void contract


void contract
An absolute nullity from the contractual aspect. The equivalent of no contract at all. Williston, Contracts 3d ed § 15; 17 Am J2d Contr § 7. A contract which cannot be validated by ratification or other act or omission. 17 Am J2d Contr § 7.

Ballentine's law dictionary. . 1998.

Look at other dictionaries:

  • void contract — ➔ contract1 * * * void contract UK US noun [C] LAW ► a contract that does not have legal force: »A void contract is not really a contract at all. → Compare VOIDABLE CONTRACT(Cf. ↑ …   Financial and business terms

  • Void contract — A void contract, also known as a void agreement, is not actually a contract. A void contract cannot be enforced by law. Void contracts are different from voidable contracts, which are contracts that may be (but not necessarily will be)… …   Wikipedia

  • Void Contract — A formal agreement that is illegitimate and unenforceable from the moment it is created. A void contract could be considered void for a number of reasons. Common causes of a void contract are contract terms that are illegal or become illegal due… …   Investment dictionary

  • void contract — agreement which is lacking legal validity …   English contemporary dictionary

  • contract — con·tract 1 / kän ˌtrakt/ n [Latin contractus from contrahere to draw together, enter into (a relationship or agreement), from com with, together + trahere to draw] 1: an agreement between two or more parties that creates in each party a duty to… …   Law dictionary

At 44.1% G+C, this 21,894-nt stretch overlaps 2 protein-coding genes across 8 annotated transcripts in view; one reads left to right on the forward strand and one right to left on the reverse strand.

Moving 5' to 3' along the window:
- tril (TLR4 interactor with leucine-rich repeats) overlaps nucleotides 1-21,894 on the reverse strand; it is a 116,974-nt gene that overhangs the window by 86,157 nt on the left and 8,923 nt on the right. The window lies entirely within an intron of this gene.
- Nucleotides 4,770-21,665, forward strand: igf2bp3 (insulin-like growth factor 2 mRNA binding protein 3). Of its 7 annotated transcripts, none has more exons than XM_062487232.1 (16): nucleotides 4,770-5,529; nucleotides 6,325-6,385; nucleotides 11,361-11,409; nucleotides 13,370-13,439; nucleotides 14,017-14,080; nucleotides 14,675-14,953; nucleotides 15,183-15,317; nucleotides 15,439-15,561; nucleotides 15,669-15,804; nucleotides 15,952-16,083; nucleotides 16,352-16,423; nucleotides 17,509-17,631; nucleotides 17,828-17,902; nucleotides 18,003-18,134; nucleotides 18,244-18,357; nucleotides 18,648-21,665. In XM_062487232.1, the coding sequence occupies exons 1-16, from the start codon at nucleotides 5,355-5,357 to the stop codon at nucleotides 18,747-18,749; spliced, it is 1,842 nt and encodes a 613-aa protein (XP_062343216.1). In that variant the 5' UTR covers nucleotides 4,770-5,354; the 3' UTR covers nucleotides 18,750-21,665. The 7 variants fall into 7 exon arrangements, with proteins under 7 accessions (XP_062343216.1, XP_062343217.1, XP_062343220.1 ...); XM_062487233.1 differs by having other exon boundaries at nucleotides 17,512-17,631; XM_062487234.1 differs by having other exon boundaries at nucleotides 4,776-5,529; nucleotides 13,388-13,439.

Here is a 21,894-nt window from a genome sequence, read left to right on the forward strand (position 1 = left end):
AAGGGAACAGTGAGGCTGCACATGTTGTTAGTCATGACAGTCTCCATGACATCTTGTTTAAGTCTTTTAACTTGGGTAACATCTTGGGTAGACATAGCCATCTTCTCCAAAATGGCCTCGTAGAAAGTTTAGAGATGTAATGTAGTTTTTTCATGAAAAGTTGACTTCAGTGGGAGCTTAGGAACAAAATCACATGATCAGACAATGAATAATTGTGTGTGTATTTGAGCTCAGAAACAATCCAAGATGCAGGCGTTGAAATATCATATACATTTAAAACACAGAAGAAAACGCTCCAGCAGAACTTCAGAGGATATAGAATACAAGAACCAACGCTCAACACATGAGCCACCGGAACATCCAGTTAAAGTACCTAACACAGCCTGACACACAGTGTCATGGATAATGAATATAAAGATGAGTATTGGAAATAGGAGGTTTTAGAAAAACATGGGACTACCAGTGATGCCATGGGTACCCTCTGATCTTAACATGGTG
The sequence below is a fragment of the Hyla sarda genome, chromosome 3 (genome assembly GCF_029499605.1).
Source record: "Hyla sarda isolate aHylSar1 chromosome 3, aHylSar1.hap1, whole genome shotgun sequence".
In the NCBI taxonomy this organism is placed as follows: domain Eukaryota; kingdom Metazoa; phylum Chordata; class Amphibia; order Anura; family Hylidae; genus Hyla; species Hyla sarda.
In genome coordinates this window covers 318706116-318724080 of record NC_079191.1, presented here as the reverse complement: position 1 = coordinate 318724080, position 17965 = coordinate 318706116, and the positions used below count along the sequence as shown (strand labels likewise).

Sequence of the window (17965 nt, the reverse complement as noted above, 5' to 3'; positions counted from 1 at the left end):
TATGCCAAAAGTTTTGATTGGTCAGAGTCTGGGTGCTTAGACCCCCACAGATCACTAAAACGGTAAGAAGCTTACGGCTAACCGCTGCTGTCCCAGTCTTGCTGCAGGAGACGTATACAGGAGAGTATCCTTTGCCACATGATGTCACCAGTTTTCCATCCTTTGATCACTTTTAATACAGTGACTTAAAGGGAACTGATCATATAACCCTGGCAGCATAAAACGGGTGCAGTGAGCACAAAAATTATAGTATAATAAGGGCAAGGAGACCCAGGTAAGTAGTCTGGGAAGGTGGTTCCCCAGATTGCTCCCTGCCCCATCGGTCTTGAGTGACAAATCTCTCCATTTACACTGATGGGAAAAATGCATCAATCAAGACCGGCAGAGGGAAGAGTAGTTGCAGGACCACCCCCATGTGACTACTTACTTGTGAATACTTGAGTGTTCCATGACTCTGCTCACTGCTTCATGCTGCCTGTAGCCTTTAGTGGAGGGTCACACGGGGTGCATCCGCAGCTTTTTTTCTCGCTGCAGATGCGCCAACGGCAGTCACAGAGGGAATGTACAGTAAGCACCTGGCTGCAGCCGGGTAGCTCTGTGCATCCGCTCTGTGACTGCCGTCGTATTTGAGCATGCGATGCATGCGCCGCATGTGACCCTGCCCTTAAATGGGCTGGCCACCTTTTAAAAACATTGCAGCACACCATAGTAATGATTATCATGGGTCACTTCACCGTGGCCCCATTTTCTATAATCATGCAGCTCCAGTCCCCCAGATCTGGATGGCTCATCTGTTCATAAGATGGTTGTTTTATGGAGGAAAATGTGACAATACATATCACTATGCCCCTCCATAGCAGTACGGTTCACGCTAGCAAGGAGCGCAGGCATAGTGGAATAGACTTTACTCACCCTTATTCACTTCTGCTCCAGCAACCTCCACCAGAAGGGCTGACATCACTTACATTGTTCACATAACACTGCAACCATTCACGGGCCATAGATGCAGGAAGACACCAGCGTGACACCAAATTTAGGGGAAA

• void — 1 / vȯid/ adj 1: of no force or effect under law a void marriage 2: voidable void·ness n void 2 vt: to make or declar …   Law dictionary

  • void — Null; ineffectual; nugatory; having no legal force or binding effect; unable, in law, to support the purpose for which it was intended. Hardison v. Gledhill, 72 Ga.App. 432, 33 S.E.2d 921, 924. An instrument or transaction which is wholly… …   Black's law dictionary

  • contract — I n. 1) to conclude, sign; negotiate; ratify a contract 2) to carry out, execute a contract 3) to draw up, write a contract 4) to assign (after bidding), let; award a contract 5) to abrogate, cancel, repudiate a contract 6) to breach, break,… …   Combinatory dictionary

  • void — I. adjective Etymology: Middle English voyde, from Anglo French, from Vulgar Latin *vocitus, alteration of Latin vocivus, vacivus empty, from vacare to be empty Date: 14th century 1. a. not occupied ; vacant < a void bishopric > b. not inhabited …   New Collegiate Dictionary

  • contract — a legally binding agreement between two or more parties. Glossary of Business Terms A legally enforceable agreement between two or more parties for performing, or refraining from performing, some specified act; e.g., delivering 5,000 bushels of… …   Financial and business terms


Share the article and excerpts

Direct link
Do a right-click on the link above
and select “Copy Link”

We are using cookies for the best presentation of our site. Continuing to use this site, you agree with this.